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South Dakota enters debate mode on grocery tax repeal

© iStock - Sergei Gnatiuk
Mike Moen

(Greater Dakota News Service) A South Dakota legislative committee has begun discussions on a plan to repeal the state's grocery tax.

It has been a politically divisive issue amid calls to help residents still reeling from inflation. Nearly a dozen states impose sales taxes on food sold in supermarkets. Some have taken steps to pause or reduce taxes after major spikes in consumer prices.

Erik Nelson, associate state director of advocacy for AARP South Dakota, said the state should take similar action by eliminating its grocery tax. He pointed out there are many people out there, including older residents, who are still feeling the squeeze. 

"Many times, South Dakota's low-income seniors may be having to choose between purchasing food and other vital necessities such as prescription drugs or heat," Nelson observed.

Republican Gov. Kristi Noem also supports the idea, but some members of her party plan to oppose the move when it comes up for votes. They, along with groups such as the Chamber of Commerce, argued the move could place pressure on the state budget because a key revenue source would be lost.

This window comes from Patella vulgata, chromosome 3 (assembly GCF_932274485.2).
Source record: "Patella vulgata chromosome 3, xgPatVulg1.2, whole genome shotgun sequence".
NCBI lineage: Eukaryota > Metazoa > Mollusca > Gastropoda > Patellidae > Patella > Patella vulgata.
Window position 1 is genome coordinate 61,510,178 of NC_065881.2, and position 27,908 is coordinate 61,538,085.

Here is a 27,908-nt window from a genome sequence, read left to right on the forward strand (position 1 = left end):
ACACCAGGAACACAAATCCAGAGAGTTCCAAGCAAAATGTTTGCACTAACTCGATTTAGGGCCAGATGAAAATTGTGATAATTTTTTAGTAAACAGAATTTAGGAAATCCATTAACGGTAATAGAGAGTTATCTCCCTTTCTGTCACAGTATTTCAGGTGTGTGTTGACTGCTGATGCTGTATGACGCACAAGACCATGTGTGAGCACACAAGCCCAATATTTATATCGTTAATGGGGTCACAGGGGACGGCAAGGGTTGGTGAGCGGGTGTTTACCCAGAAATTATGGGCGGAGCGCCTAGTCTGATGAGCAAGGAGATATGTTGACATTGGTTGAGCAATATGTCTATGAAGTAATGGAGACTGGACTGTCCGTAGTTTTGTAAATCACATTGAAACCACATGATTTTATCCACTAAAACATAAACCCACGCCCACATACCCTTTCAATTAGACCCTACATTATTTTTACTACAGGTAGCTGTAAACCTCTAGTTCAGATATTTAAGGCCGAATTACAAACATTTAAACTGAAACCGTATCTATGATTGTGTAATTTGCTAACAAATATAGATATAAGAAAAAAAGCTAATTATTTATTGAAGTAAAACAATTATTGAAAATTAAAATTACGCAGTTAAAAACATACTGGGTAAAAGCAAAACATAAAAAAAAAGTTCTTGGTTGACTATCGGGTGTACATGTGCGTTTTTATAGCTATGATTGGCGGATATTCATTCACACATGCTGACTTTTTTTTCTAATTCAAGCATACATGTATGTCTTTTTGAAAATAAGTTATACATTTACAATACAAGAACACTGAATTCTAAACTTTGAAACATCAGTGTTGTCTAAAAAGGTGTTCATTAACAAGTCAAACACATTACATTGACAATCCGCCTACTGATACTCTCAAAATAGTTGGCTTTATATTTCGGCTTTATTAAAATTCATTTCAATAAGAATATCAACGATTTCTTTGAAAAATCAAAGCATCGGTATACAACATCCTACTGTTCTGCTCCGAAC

But Nelson suggested lawmakers need to take the long view, noting not being able to shop for enough food could be detrimental to the health outcomes of older South Dakotans. 

"Seniors that have difficulty accessing and maintaining an adequate and nutritious diet," Nelson emphasized. "We of course recognize that access to healthy food is important to keeping us healthy."

South Dakota's tax on groceries is 4.5 percent. It is one of only three states to tax groceries at the full sales-tax rate. While concerns about the impact on revenue have been raised, Noem argued the state would still have enough available money in the general fund.